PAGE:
St. Paul does not dismiss physical training as wrong or a waste of time. He supports it as having “some value.” Some might say that exercise of any kind is useless…”What’s the point?” The Apostle seems to think its value is only surpassed by training for godliness. I believe one can lead to the other and that they are synergistic in reality. In other words, when done properly, physical and spiritual training can be unified in developing you into a godly person. This is not an “either/or” situation – either train for godliness or train for physical health. No! Both are important to becoming the person God designed you to be.

For just as the body without the spirit is dead, so also faith without works is dead.  (James 2.26)

Dynamic faith involves faith and works. Dynamic living involves both body and spirit. The body is necessary for true life. When the body is hitting on all cylinders, life has the potential to be full. You’ve probably known what it’s like to have the body break down and experience a less full existence.

Since Christ suffered for us in his body, arm yourselves with the same mind for he who has suffered in the body has ceased from sin.  (1 Peter 4.1)

Suffering in the body is an essential means to deal with sin. When our body is hurting or stressed, we learn much about our passions, like impatience, gluttony, pride, greed, anger, and laziness. That’s why the Apostle Peter instructs us to (lit.) “arm yourself in mind” with suffering. We are to develop a perpetual understanding, a settled way of thinking, that bodily suffering is normal and necessary to our being human and being Christlike. Enjoying a life of ease harms us spiritually. If your life is too comfortable, create some bodily stress (not emotional) to improve it. If you are currently suffering, let it be your teacher for the development of a mind like Christ (who also suffered in his body). Let bodily suffering be your guide to new life in Christ.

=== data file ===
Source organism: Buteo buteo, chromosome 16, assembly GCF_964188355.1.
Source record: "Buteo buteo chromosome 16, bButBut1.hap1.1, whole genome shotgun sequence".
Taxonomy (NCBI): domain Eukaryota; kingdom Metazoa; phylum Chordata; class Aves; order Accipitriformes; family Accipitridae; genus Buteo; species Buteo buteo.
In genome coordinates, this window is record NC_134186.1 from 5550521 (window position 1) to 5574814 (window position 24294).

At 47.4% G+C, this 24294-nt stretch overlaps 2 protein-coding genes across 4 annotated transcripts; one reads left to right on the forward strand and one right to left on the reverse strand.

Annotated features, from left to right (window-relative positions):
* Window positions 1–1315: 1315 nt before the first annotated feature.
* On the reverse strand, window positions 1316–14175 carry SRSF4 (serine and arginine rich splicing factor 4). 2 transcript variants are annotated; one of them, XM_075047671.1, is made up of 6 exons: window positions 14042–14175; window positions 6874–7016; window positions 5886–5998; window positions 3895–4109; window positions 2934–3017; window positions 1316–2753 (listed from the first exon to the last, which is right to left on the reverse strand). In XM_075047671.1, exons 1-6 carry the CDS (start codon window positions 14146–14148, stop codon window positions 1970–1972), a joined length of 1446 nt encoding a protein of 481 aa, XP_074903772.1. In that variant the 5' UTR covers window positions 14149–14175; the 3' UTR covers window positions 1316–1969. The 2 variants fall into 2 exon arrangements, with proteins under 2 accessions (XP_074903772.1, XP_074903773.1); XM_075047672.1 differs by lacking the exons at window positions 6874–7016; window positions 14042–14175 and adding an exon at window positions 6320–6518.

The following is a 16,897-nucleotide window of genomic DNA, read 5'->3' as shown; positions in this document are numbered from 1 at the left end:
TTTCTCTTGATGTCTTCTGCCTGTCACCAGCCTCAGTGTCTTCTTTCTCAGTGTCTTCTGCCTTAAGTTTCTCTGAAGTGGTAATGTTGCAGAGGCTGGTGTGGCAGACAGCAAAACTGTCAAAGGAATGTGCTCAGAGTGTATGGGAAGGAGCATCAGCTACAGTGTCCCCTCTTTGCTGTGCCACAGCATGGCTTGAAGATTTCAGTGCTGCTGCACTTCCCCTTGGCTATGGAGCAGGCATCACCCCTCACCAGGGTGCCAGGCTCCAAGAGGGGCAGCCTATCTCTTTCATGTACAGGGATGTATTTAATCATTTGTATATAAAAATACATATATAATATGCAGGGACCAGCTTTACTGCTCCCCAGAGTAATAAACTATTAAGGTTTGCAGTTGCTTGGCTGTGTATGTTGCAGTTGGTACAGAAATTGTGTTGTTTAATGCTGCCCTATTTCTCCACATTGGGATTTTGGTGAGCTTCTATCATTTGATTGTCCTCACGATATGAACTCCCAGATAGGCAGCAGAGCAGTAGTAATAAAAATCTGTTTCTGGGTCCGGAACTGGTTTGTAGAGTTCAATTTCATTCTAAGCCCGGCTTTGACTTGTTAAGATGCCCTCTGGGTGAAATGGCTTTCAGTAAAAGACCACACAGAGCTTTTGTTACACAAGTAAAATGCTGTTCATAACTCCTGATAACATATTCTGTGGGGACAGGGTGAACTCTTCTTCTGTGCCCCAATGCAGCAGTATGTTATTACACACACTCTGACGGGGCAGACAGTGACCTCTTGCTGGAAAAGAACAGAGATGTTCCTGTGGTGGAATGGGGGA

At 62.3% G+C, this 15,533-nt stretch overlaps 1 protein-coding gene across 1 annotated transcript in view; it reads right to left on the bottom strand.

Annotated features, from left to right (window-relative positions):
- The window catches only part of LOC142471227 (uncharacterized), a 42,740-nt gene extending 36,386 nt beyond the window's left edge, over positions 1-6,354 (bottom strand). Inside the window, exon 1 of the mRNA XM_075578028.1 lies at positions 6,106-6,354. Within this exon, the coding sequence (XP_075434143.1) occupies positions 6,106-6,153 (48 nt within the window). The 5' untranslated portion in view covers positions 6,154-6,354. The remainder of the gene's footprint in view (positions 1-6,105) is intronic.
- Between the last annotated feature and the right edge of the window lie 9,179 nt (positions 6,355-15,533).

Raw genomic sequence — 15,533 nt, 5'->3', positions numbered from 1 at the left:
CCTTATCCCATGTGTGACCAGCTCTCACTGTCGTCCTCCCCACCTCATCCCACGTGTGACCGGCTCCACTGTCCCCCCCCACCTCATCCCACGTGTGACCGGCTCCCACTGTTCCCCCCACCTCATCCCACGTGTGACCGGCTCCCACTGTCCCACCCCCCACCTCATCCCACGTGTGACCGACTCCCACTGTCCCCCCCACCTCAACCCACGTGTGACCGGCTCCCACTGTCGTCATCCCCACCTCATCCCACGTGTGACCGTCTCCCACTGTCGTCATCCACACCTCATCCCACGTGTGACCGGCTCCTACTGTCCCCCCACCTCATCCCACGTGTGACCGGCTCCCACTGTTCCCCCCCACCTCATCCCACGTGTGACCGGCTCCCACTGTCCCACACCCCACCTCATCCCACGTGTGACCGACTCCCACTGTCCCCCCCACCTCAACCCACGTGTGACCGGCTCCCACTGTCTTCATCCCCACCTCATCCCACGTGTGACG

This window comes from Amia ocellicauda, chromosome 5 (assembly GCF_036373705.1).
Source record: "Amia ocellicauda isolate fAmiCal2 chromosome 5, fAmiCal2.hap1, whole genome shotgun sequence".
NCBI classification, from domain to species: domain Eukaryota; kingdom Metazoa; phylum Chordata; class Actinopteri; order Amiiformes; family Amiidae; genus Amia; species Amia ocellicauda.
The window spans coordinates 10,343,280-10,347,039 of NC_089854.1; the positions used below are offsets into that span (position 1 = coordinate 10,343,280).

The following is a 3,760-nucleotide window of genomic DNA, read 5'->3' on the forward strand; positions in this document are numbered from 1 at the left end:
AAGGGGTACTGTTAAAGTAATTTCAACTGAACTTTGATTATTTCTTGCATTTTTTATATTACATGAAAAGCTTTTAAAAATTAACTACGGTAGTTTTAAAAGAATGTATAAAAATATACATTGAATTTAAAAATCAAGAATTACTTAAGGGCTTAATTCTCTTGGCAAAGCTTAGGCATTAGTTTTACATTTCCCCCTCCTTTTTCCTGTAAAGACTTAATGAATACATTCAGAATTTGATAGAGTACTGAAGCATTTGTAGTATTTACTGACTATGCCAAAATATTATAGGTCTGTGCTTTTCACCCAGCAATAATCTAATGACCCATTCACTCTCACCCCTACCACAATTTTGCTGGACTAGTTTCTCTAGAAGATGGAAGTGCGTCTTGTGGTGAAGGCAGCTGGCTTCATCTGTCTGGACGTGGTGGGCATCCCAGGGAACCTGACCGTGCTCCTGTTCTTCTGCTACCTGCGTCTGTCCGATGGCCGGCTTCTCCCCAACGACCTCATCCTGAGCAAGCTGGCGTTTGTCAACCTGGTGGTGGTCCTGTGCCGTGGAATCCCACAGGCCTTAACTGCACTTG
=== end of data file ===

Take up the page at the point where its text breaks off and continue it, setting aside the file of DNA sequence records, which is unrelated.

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This turned into a much longer post than I’d planned.

Perhaps this proves that we need to take our body seriously since God does. It is not just a troublesome shell housing our vital soul.

Your body is an essential component of your relationship with God and your spiritual progress.

Treat it like it matters.

What has been your understanding of the body? How do these scriptures shed light on your understanding? Please leave your responses below.

Dr. K/Keith 

2 Comments on “Looking at the Scriptural Support for Nurturing Your Body”

  1. I agree God wants us to be mindful of all areas of our lives body, and spiritual life. But thank you for the reminder.

    1. Hi Debbie. Thank you for your comments. Battling the passions of our body is a daily challenge, right? Thanks for joining me in the battle. Blessings! Keith